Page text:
|Abstract or Summary
- The primary purposes of these studies were to investigate: (1)
the effects of air temperature, soil moisture, and supplemental light
on sprouting ability of quackgrass (Agropyron repens L. (Beauv. ))
rhizome buds; (2) the influence of 2-chloroethylphosphonic acid
(Ethrel) on growth, morphology, and regenerative capacity of quackgrass
and field bindweed (Convolvulus arvensis L.); and (3) the efficacy
of Ethrel in enhancing the phytotoxicity of a mixture of 3-aminos-
triazole and ammonium thiocyanate (amitrol-T) and 2, 2 -dichloro
propionic acid (dalapon) on the regenerative capacity of quackgrass
rhizomes. The studies were carried out in a greenhouse or growth
The percent sprouting of the single-node quackgrass rhizome
buds was decreased if the plants were subjected to 70°F day and 60°F
night air temperatures, a reduced level of light intensity, or
severe soil moisture stress.
Ethrel applied to mature quackgrass plants effectively induced
the rhizome buds to grow and develop into either rhizome branches
or into leafless, rhizome-like aerial shoots. The aerial shoots did
not develop normal leaves for two to four weeks. Later, as the effect
of Ethrel diminished, normal leaves developed on the upper parts of
the new shoots. Higher rates of Ethrel (4 to 6 lb/A) were more effective
in evoking growth of the rhizome buds than the lower rates, but
the resulting shoots remained leafless for a longer time.
A high level of soil-applied nutrients also induced growth of
quackgrass rhizome buds. In this regard, the effect of Ethrel and
high soil nutrient level was simply additive not synergistic.
Ethrel applied to intact quackgrass plants or to its excised rhizome
buds did not increase or decrease the percent sprouting of the
single-node rhizome buds. But the excised rhizome buds from quackgrass
plants growing at a high level of soil nutrients had a higher percent
Over a six-week period, Ethrel (6 lb/A) application doubled the
fresh and the dry weight of the leaves plus the newly formed shoots,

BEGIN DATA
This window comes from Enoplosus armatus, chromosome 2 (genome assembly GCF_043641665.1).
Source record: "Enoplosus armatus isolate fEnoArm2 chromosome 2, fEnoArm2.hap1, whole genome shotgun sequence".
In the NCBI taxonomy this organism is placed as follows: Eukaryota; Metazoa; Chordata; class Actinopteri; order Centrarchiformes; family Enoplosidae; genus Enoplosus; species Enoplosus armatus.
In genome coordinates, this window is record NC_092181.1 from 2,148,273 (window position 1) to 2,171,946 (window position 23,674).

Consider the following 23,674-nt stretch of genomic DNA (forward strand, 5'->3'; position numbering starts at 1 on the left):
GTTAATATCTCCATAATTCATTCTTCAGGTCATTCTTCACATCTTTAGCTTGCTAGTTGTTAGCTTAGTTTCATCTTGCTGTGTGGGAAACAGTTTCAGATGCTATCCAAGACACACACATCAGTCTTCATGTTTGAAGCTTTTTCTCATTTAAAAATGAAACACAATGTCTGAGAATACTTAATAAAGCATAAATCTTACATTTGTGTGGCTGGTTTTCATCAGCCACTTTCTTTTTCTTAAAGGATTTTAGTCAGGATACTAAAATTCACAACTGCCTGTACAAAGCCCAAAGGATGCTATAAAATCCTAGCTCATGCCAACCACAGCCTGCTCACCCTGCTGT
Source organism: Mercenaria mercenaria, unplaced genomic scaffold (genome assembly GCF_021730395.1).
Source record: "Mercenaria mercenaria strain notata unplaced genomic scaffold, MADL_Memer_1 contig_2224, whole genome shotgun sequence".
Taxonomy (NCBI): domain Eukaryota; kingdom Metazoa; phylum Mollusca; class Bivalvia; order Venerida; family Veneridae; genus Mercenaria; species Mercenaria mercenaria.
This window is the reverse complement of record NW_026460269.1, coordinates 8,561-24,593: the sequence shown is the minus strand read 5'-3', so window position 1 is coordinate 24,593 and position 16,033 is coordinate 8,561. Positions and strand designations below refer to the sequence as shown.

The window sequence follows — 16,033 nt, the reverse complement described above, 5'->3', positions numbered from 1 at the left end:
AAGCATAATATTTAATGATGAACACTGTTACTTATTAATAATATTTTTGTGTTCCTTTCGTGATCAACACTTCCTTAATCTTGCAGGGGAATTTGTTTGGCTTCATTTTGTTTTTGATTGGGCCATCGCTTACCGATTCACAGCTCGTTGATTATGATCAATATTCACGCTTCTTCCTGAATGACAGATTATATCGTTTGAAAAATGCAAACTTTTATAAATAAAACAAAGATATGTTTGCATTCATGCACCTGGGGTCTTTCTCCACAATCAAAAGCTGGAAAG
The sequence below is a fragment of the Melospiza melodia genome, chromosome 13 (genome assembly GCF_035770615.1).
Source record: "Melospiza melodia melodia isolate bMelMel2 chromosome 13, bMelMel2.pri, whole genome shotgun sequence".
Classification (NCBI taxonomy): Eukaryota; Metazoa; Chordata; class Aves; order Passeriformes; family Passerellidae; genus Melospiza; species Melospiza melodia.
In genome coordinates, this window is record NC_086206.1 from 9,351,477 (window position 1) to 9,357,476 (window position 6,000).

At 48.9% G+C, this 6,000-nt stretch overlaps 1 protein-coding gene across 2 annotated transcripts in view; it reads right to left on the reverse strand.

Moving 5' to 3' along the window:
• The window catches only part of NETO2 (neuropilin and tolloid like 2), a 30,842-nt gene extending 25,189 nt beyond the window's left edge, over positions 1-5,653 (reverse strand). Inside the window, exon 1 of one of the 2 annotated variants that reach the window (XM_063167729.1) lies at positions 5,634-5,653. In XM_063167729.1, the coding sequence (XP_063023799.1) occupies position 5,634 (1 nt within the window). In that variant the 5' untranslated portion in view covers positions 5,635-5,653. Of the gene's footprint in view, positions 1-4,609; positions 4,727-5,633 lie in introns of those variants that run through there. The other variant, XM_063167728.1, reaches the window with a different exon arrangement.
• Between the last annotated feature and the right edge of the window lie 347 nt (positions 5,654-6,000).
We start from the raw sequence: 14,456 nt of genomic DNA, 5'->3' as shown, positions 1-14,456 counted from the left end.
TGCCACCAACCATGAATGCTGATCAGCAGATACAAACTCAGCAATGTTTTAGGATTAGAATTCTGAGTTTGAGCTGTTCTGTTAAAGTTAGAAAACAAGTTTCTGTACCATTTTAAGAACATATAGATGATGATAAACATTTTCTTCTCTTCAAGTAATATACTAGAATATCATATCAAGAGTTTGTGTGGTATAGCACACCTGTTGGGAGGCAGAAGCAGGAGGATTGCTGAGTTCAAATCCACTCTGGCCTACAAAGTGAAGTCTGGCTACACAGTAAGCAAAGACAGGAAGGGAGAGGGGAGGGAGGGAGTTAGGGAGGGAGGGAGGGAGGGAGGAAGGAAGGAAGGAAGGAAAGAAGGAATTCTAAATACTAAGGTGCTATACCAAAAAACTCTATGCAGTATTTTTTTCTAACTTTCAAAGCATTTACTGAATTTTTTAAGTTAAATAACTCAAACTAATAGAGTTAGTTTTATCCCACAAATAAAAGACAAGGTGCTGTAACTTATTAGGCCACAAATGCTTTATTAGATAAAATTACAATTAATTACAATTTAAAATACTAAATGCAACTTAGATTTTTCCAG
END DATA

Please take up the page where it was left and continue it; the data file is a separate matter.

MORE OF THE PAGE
moderately reduced the dry weight but not the fresh weight of the rhizomes,
and inhibited root growth of the treated quackgrass plants in comparison to the untreated plants.
Pre-treating quackgrass plants with Ethrel did not enhance the
effectiveness of amitrol-T, applied subsequently, as measured by the
average weight of regrowth produced by the replanted rhizome segments.
But Ethrel in combination with amitrol-T completely inhibited
the rhizome segments of 60% to 80% of the plants from producing any
regrowth. When amitrol-T alone was used, the rhizome segments of
30% to 50% of the plants failed to have any regrowth.
The rhizome pieces from quackgrass plants treated with Ethrel
and dalapon produced more regrowth dry weight than the rhizome segments
obtained from similar plants treated with dalapon alone. The
reason for this antagonistic relation between Ethrel and dalapon was
Mature field bindweed plants sprayed with Ethrel sustained
severe to complete defoliation. Many of the existing stems also died.
The rootstocks of these plants, especially those treated with 1.0 lb
Ethrel/A, were stimulated to initiate numerous visible shoot-buds.
The initiated buds close to the soil surface emerged and developed
into aerial shoots with minute leaves and short internodes.
The rootstocks of field bindweed plants were segmented and replanted
to measure their regrowth potential. The segmented rootstocks
from Ethrel (1.0 lb/A) treated plants produced three times as
many shoots and five times as much regrowth dry weight than the
The effects of low rates of Ethrel (1/4 to 1.0 lb/A) on shoot and
root growth of young field bindweed were similar to those of mechanical
defoliation or mowing.